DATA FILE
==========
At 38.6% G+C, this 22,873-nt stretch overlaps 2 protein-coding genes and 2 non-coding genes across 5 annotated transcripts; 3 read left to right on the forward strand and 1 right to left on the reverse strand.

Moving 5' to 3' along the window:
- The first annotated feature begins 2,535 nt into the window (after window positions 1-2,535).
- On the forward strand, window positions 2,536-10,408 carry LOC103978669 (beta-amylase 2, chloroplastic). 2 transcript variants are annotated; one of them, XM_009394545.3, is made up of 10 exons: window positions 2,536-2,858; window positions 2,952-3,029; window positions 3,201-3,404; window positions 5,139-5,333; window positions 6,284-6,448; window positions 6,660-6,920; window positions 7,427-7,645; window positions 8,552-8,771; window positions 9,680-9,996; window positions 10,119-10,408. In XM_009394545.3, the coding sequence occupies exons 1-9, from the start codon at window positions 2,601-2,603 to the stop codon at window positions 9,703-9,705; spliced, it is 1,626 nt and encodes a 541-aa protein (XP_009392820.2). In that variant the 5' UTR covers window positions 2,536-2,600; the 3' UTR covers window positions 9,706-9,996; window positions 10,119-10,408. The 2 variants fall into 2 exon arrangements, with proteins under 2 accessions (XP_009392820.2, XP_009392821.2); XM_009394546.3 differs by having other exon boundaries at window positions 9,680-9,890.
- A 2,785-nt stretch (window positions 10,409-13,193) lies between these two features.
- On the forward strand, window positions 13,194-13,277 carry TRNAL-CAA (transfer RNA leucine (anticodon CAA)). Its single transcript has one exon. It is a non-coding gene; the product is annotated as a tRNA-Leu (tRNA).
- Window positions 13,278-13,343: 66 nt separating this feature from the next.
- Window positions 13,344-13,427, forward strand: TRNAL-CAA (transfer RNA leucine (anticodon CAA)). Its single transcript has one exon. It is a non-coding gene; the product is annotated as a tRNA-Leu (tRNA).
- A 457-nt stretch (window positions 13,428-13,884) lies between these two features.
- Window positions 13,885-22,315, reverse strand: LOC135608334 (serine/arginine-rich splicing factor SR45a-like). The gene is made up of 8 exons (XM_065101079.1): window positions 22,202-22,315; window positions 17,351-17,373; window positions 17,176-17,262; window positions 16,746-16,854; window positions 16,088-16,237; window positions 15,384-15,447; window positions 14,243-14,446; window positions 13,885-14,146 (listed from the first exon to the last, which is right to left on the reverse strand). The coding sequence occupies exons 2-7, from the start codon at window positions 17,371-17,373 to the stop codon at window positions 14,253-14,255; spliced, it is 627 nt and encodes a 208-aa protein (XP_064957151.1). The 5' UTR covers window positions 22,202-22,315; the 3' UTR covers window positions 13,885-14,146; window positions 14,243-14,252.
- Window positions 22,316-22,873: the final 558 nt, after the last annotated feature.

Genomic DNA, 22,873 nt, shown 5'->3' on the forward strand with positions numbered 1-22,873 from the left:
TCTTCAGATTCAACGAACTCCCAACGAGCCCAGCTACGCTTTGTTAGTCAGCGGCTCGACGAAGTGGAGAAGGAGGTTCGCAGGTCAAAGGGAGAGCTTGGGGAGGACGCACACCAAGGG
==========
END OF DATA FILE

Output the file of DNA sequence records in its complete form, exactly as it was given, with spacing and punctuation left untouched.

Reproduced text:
At 38.6% G+C, this 22,873-nt stretch overlaps 2 protein-coding genes and 2 non-coding genes across 5 annotated transcripts; 3 read left to right on the forward strand and 1 right to left on the reverse strand.

Moving 5' to 3' along the window:
- The first annotated feature begins 2,535 nt into the window (after window positions 1-2,535).
- On the forward strand, window positions 2,536-10,408 carry LOC103978669 (beta-amylase 2, chloroplastic). 2 transcript variants are annotated; one of them, XM_009394545.3, is made up of 10 exons: window positions 2,536-2,858; window positions 2,952-3,029; window positions 3,201-3,404; window positions 5,139-5,333; window positions 6,284-6,448; window positions 6,660-6,920; window positions 7,427-7,645; window positions 8,552-8,771; window positions 9,680-9,996; window positions 10,119-10,408. In XM_009394545.3, the coding sequence occupies exons 1-9, from the start codon at window positions 2,601-2,603 to the stop codon at window positions 9,703-9,705; spliced, it is 1,626 nt and encodes a 541-aa protein (XP_009392820.2). In that variant the 5' UTR covers window positions 2,536-2,600; the 3' UTR covers window positions 9,706-9,996; window positions 10,119-10,408. The 2 variants fall into 2 exon arrangements, with proteins under 2 accessions (XP_009392820.2, XP_009392821.2); XM_009394546.3 differs by having other exon boundaries at window positions 9,680-9,890.
- A 2,785-nt stretch (window positions 10,409-13,193) lies between these two features.
- On the forward strand, window positions 13,194-13,277 carry TRNAL-CAA (transfer RNA leucine (anticodon CAA)). Its single transcript has one exon. It is a non-coding gene; the product is annotated as a tRNA-Leu (tRNA).
- Window positions 13,278-13,343: 66 nt separating this feature from the next.
- Window positions 13,344-13,427, forward strand: TRNAL-CAA (transfer RNA leucine (anticodon CAA)). Its single transcript has one exon. It is a non-coding gene; the product is annotated as a tRNA-Leu (tRNA).
- A 457-nt stretch (window positions 13,428-13,884) lies between these two features.
- Window positions 13,885-22,315, reverse strand: LOC135608334 (serine/arginine-rich splicing factor SR45a-like). The gene is made up of 8 exons (XM_065101079.1): window positions 22,202-22,315; window positions 17,351-17,373; window positions 17,176-17,262; window positions 16,746-16,854; window positions 16,088-16,237; window positions 15,384-15,447; window positions 14,243-14,446; window positions 13,885-14,146 (listed from the first exon to the last, which is right to left on the reverse strand). The coding sequence occupies exons 2-7, from the start codon at window positions 17,371-17,373 to the stop codon at window positions 14,253-14,255; spliced, it is 627 nt and encodes a 208-aa protein (XP_064957151.1). The 5' UTR covers window positions 22,202-22,315; the 3' UTR covers window positions 13,885-14,146; window positions 14,243-14,252.
- Window positions 22,316-22,873: the final 558 nt, after the last annotated feature.

Genomic DNA, 22,873 nt, shown 5'->3' on the forward strand with positions numbered 1-22,873 from the left:
TCTTCAGATTCAACGAACTCCCAACGAGCCCAGCTACGCTTTGTTAGTCAGCGGCTCGACGAAGTGGAGAAGGAGGTTCGCAGGTCAAAGGGAGAGCTTGGGGAGGACGCACACCAAGGG